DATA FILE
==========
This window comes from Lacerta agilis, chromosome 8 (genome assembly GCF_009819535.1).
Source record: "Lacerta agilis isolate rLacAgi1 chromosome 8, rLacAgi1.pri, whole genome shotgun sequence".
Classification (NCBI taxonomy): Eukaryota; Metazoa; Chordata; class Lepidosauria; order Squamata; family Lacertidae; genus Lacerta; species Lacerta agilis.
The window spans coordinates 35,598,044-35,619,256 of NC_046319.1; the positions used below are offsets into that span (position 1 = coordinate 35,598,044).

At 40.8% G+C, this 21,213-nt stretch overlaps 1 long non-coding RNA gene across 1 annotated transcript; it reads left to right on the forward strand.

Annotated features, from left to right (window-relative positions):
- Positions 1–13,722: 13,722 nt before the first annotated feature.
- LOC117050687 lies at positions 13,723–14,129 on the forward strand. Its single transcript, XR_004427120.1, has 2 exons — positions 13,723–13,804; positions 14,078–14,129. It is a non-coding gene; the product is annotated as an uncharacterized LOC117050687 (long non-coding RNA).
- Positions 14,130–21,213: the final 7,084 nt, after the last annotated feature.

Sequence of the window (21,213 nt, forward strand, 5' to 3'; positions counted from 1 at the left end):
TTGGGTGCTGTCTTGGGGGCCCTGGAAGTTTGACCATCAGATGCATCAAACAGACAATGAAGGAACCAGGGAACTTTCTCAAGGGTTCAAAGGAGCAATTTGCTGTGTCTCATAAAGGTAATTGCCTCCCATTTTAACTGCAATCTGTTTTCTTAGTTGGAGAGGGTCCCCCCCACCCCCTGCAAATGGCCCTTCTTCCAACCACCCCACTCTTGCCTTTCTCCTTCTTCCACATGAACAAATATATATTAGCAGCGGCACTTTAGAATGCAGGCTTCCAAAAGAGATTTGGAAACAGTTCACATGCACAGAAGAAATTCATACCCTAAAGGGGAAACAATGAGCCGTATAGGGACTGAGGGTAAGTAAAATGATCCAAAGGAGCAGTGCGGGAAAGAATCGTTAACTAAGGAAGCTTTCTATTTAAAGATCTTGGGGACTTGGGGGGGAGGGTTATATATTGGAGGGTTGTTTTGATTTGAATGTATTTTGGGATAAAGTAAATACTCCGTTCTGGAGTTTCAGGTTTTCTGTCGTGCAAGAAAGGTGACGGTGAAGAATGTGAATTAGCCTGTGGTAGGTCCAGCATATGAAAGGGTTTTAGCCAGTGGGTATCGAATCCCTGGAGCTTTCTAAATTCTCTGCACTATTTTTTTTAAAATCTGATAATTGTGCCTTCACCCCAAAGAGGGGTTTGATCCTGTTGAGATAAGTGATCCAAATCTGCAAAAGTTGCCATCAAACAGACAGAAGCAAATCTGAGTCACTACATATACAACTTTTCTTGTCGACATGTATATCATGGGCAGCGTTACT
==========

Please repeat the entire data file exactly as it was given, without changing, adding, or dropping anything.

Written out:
This window comes from Lacerta agilis, chromosome 8 (genome assembly GCF_009819535.1).
Source record: "Lacerta agilis isolate rLacAgi1 chromosome 8, rLacAgi1.pri, whole genome shotgun sequence".
Classification (NCBI taxonomy): Eukaryota; Metazoa; Chordata; class Lepidosauria; order Squamata; family Lacertidae; genus Lacerta; species Lacerta agilis.
The window spans coordinates 35,598,044-35,619,256 of NC_046319.1; the positions used below are offsets into that span (position 1 = coordinate 35,598,044).

At 40.8% G+C, this 21,213-nt stretch overlaps 1 long non-coding RNA gene across 1 annotated transcript; it reads left to right on the forward strand.

Annotated features, from left to right (window-relative positions):
- Positions 1–13,722: 13,722 nt before the first annotated feature.
- LOC117050687 lies at positions 13,723–14,129 on the forward strand. Its single transcript, XR_004427120.1, has 2 exons — positions 13,723–13,804; positions 14,078–14,129. It is a non-coding gene; the product is annotated as an uncharacterized LOC117050687 (long non-coding RNA).
- Positions 14,130–21,213: the final 7,084 nt, after the last annotated feature.

Sequence of the window (21,213 nt, forward strand, 5' to 3'; positions counted from 1 at the left end):
TTGGGTGCTGTCTTGGGGGCCCTGGAAGTTTGACCATCAGATGCATCAAACAGACAATGAAGGAACCAGGGAACTTTCTCAAGGGTTCAAAGGAGCAATTTGCTGTGTCTCATAAAGGTAATTGCCTCCCATTTTAACTGCAATCTGTTTTCTTAGTTGGAGAGGGTCCCCCCCACCCCCTGCAAATGGCCCTTCTTCCAACCACCCCACTCTTGCCTTTCTCCTTCTTCCACATGAACAAATATATATTAGCAGCGGCACTTTAGAATGCAGGCTTCCAAAAGAGATTTGGAAACAGTTCACATGCACAGAAGAAATTCATACCCTAAAGGGGAAACAATGAGCCGTATAGGGACTGAGGGTAAGTAAAATGATCCAAAGGAGCAGTGCGGGAAAGAATCGTTAACTAAGGAAGCTTTCTATTTAAAGATCTTGGGGACTTGGGGGGGAGGGTTATATATTGGAGGGTTGTTTTGATTTGAATGTATTTTGGGATAAAGTAAATACTCCGTTCTGGAGTTTCAGGTTTTCTGTCGTGCAAGAAAGGTGACGGTGAAGAATGTGAATTAGCCTGTGGTAGGTCCAGCATATGAAAGGGTTTTAGCCAGTGGGTATCGAATCCCTGGAGCTTTCTAAATTCTCTGCACTATTTTTTTTAAAATCTGATAATTGTGCCTTCACCCCAAAGAGGGGTTTGATCCTGTTGAGATAAGTGATCCAAATCTGCAAAAGTTGCCATCAAACAGACAGAAGCAAATCTGAGTCACTACATATACAACTTTTCTTGTCGACATGTATATCATGGGCAGCGTTACT